Happy Valentine’s Day! (Feb. 14 meeting recap)

Update (2/16): The district has just released an FAQ on the age waiver issue around Transitional Kindergarten. It’s here.

Lots of routine things on the agenda tonight, with a few items of note:

  • National Board Certified Teachers! I am always cheered by this annual event, where we honor the teachers who have achieved National Board Certification — essentially a rigorous advanced teaching credential.  SFUSD now has 204 NBCTs, which in percentage terms means we are in the top 2 percent of districts nationally and one of the highest in the state of California (LAUSD has more than we do but they are also 10 times our size).
  • Leadership High School: The Board unanimously approved the renewal of Leadership’s charter for another five years. Board members found the school’s presentations and application to be strong, even after the California Charter Schools Association recommended closing the school late last year. Several weeks ago, I was able to attend portfolio defense day at Leadership, where graduating seniors present a compilation of their work around four schoolwide outcomes:  critical thinking, social responsibility, personal responsibility, and communication. I found the students to be articulate, thoughtful, respectful of each other, and very earnest in their reflections on their academic work. In addition, I was impressed that Leadership seniors must pass A-G course work with a C or better to graduate — a more rigorous standard than SFUSD-managed high schools.  San Francisco has higher-performing public high schools (based on test scores, at least) than Leadership, but the Board has never believed that test scores are the only or even the best measure of a school’s quality.
  • QEIA Waivers:  The Board approved the Superintendent’s request to submit waiver applications to exempt the district from certain provisions of the Quality Education Investment Act (QEIA) for the 2012-13 school year, including required class size reduction.  QEIA provides additional funds to fourteen schools in SFUSD as part of a settlement of a lawsuit filed against the state by the California Teacher’s Association.  The settlement spreads QEIA funding over seven years, and sunsets at the end of the 2013-14 school year.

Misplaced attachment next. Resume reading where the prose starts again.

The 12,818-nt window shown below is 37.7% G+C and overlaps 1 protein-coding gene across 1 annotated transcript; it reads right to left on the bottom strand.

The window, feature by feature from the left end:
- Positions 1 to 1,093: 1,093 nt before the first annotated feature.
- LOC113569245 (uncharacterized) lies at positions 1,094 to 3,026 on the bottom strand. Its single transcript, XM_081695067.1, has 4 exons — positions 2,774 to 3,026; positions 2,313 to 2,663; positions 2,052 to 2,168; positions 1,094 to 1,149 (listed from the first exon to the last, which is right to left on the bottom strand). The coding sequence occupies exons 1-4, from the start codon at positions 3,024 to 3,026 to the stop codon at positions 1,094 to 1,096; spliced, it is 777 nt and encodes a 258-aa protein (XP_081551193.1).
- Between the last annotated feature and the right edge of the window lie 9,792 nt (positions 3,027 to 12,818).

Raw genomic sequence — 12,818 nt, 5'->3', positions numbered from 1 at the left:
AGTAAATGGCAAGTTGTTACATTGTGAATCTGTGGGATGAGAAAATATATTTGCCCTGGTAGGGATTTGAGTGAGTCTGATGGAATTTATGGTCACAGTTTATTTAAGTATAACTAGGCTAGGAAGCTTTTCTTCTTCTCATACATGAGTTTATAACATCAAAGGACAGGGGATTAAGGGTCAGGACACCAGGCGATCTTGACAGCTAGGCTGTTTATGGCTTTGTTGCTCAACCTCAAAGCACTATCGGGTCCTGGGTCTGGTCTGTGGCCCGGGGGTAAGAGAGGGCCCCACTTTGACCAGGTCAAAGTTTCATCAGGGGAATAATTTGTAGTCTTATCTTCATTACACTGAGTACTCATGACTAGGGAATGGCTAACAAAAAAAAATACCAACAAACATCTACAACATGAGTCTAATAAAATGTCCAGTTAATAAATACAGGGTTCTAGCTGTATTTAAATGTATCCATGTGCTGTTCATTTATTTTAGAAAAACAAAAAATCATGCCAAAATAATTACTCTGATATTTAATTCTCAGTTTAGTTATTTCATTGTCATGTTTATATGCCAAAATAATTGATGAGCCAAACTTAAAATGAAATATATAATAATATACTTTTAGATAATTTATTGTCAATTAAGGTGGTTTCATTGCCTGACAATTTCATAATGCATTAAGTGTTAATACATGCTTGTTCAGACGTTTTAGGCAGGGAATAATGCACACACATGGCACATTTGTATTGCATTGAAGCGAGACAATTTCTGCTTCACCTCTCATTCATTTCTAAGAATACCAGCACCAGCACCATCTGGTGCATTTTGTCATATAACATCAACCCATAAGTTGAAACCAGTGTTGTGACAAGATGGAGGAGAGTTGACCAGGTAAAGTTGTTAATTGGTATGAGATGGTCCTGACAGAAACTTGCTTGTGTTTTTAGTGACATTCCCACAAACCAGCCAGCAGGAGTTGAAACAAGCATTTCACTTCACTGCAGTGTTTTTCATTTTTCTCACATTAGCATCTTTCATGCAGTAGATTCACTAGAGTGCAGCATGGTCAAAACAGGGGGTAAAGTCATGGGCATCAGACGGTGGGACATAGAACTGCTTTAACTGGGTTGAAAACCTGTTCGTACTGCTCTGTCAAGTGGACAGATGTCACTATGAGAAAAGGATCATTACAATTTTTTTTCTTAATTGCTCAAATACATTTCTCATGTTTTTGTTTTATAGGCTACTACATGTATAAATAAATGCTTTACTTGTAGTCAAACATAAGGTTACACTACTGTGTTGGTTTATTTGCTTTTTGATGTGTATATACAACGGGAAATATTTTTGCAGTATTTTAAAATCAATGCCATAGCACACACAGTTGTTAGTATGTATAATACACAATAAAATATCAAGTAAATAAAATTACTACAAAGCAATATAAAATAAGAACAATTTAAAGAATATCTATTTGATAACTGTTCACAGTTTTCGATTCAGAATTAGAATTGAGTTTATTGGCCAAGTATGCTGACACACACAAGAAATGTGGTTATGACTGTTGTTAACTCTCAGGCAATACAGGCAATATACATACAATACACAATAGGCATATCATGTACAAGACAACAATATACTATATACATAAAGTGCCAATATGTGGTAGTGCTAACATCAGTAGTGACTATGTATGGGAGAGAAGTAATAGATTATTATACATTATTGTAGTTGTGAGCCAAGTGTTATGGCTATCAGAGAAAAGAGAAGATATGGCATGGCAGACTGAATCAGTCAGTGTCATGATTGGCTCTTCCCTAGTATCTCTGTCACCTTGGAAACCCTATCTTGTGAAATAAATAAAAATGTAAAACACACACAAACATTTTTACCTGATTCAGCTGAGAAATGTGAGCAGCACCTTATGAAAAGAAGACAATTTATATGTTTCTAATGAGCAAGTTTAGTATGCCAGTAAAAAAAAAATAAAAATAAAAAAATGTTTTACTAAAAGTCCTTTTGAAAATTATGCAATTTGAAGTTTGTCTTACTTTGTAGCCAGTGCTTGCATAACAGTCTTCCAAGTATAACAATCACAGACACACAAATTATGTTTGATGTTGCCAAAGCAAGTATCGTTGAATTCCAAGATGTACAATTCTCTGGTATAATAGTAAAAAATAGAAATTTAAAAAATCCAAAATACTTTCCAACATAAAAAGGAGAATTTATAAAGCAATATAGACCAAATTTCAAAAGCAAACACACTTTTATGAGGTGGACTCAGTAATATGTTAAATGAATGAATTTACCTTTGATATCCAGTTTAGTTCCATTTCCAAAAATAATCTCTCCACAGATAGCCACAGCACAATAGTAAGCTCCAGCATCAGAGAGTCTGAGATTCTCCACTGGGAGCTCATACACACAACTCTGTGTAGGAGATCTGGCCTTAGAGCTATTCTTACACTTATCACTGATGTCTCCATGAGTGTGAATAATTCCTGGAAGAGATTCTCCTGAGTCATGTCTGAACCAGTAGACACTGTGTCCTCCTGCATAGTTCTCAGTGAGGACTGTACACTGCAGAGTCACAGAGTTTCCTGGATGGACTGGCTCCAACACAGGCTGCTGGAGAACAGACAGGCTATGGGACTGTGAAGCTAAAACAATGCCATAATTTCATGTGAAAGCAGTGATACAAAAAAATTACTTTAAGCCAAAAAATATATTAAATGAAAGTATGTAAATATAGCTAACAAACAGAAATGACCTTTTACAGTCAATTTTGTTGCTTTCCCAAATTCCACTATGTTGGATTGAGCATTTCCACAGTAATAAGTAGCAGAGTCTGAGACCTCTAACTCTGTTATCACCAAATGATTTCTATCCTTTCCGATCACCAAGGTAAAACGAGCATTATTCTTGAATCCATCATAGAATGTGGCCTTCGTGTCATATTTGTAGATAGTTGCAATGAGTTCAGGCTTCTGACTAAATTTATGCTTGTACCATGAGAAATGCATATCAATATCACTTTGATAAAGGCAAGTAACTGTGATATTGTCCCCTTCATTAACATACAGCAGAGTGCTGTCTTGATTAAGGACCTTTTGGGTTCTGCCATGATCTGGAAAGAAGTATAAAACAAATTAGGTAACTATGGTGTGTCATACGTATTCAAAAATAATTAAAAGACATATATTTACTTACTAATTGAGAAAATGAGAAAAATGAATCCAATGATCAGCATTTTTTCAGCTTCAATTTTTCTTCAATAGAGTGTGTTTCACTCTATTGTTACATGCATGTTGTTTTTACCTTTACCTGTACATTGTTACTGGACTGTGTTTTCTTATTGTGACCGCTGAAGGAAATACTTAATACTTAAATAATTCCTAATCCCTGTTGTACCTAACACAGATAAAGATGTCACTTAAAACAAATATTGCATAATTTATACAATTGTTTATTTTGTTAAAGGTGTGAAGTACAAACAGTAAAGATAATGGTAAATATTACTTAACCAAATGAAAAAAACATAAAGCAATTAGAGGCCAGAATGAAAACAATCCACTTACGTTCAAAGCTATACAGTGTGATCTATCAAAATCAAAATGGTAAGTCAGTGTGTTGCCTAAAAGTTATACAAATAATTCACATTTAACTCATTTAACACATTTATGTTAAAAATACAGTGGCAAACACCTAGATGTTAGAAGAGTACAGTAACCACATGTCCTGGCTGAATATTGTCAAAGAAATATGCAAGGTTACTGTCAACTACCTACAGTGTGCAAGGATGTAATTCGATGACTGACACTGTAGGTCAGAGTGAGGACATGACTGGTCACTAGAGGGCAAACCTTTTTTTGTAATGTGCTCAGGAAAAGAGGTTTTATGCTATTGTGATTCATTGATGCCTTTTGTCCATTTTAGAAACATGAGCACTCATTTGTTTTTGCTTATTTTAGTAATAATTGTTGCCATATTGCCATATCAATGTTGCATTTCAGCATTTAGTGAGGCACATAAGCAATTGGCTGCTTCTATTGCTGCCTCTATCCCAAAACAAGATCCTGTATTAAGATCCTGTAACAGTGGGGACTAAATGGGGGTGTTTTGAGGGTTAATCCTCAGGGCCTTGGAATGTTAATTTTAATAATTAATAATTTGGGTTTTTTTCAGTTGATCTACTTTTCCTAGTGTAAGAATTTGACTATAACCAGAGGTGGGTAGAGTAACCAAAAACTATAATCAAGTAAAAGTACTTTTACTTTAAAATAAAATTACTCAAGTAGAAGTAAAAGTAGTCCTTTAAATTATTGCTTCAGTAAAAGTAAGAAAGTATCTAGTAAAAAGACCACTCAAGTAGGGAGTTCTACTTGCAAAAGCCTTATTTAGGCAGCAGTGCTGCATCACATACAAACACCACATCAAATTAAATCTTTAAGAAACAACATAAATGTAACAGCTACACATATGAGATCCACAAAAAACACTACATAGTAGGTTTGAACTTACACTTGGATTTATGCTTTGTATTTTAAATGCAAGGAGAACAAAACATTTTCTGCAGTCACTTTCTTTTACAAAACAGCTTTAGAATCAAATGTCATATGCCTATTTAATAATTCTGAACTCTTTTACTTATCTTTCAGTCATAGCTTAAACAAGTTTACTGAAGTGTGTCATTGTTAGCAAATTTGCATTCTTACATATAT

• Transitional Kindergarten: Board members heard comment from a number of families distressed by the Superintendent’s decision to suspend implementation of Transitional Kindergarten. I have heard from a number of these families, and though I am very sorry for the uncertainty they are experiencing, I can’t at this point advocate for the Superintendent to change directions because of the state budget’s uncertainty and other logistical factors. Some are urging age waivers for students who just missed the cutoff, but even “just offer a waiver” isn’t as easy as it sounds. Cutting TK funding is a proposal, not law, and offering districts funding for young students “waived” into Kindergarten is also just a proposal. There’s no guarantee that when all is said and done with the state budget, districts will actually receive funding for students allowed to attend Kindergarten even though they don’t meet the age cutoff.  And even if districts were assured funding for every student enrolled in Kindergarten, regardless of age, it’s not possible for SFUSD to come up with a fair and well-thought-out waiver policy within the time constraints of the first round — the computer run for the first round of 2012-13 assignment will begin any day, if it hasn’t already. Any delay means ALL applicants will not receive their school assignment offers within the promised timeframe, with numerous ripple effects.
  • Personnel issues: We also heard public comment from staff and parents from several middle schools who are concerned about various personnel issues. This is the time of year when principals begin notifying probationary teachers if they will not be “re-elected” in the following year (in their first two years of teaching, teachers can be dismissed without cause; after those two probationary years, teachers in California are considered “tenured” and can only be fired for cause or laid off for economic reasons strictly based on seniority), and several addressed the Board this evening on issues related to their non-reelection.  The Board will vote on preliminary layoff notices at the February 28 meeting — these will be mailed by March 15 to employees based on seniority. Probationary teachers that are “reelected” may still receive layoff notices if they do not teach in a high-need area, because by definition they have low seniority.